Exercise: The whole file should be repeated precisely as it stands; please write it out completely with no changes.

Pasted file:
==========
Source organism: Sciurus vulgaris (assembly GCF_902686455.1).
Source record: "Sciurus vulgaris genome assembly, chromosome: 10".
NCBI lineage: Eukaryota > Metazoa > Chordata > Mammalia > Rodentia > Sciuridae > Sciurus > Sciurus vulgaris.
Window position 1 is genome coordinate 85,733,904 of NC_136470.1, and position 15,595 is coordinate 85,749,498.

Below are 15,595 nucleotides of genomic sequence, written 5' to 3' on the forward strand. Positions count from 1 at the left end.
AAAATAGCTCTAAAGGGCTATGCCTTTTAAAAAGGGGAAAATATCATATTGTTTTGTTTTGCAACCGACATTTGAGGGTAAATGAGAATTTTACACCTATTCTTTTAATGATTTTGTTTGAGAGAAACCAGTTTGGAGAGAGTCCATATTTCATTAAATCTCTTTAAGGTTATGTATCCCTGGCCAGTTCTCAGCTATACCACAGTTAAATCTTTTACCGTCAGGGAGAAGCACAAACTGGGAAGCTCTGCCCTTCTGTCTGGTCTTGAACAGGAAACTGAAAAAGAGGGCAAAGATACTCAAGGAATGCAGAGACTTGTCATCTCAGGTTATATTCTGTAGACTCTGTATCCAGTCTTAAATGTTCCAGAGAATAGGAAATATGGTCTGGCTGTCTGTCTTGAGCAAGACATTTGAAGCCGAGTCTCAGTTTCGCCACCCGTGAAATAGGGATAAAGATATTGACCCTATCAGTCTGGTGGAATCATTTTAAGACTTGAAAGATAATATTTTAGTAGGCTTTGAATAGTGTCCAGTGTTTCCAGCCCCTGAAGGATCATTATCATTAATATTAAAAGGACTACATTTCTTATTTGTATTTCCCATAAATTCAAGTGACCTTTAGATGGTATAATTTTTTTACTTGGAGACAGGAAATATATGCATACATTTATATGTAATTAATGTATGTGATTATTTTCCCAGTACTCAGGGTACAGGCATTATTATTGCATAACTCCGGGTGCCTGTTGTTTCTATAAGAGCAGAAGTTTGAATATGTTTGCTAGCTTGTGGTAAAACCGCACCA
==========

Source organism: Sciurus vulgaris (assembly GCF_902686455.1).
Source record: "Sciurus vulgaris genome assembly, chromosome: 10".
NCBI lineage: Eukaryota > Metazoa > Chordata > Mammalia > Rodentia > Sciuridae > Sciurus > Sciurus vulgaris.
Window position 1 is genome coordinate 85,733,904 of NC_136470.1, and position 15,595 is coordinate 85,749,498.

Below are 15,595 nucleotides of genomic sequence, written 5' to 3' on the forward strand. Positions count from 1 at the left end.
AAAATAGCTCTAAAGGGCTATGCCTTTTAAAAAGGGGAAAATATCATATTGTTTTGTTTTGCAACCGACATTTGAGGGTAAATGAGAATTTTACACCTATTCTTTTAATGATTTTGTTTGAGAGAAACCAGTTTGGAGAGAGTCCATATTTCATTAAATCTCTTTAAGGTTATGTATCCCTGGCCAGTTCTCAGCTATACCACAGTTAAATCTTTTACCGTCAGGGAGAAGCACAAACTGGGAAGCTCTGCCCTTCTGTCTGGTCTTGAACAGGAAACTGAAAAAGAGGGCAAAGATACTCAAGGAATGCAGAGACTTGTCATCTCAGGTTATATTCTGTAGACTCTGTATCCAGTCTTAAATGTTCCAGAGAATAGGAAATATGGTCTGGCTGTCTGTCTTGAGCAAGACATTTGAAGCCGAGTCTCAGTTTCGCCACCCGTGAAATAGGGATAAAGATATTGACCCTATCAGTCTGGTGGAATCATTTTAAGACTTGAAAGATAATATTTTAGTAGGCTTTGAATAGTGTCCAGTGTTTCCAGCCCCTGAAGGATCATTATCATTAATATTAAAAGGACTACATTTCTTATTTGTATTTCCCATAAATTCAAGTGACCTTTAGATGGTATAATTTTTTTACTTGGAGACAGGAAATATATGCATACATTTATATGTAATTAATGTATGTGATTATTTTCCCAGTACTCAGGGTACAGGCATTATTATTGCATAACTCCGGGTGCCTGTTGTTTCTATAAGAGCAGAAGTTTGAATATGTTTGCTAGCTTGTGGTAAAACCGCACCA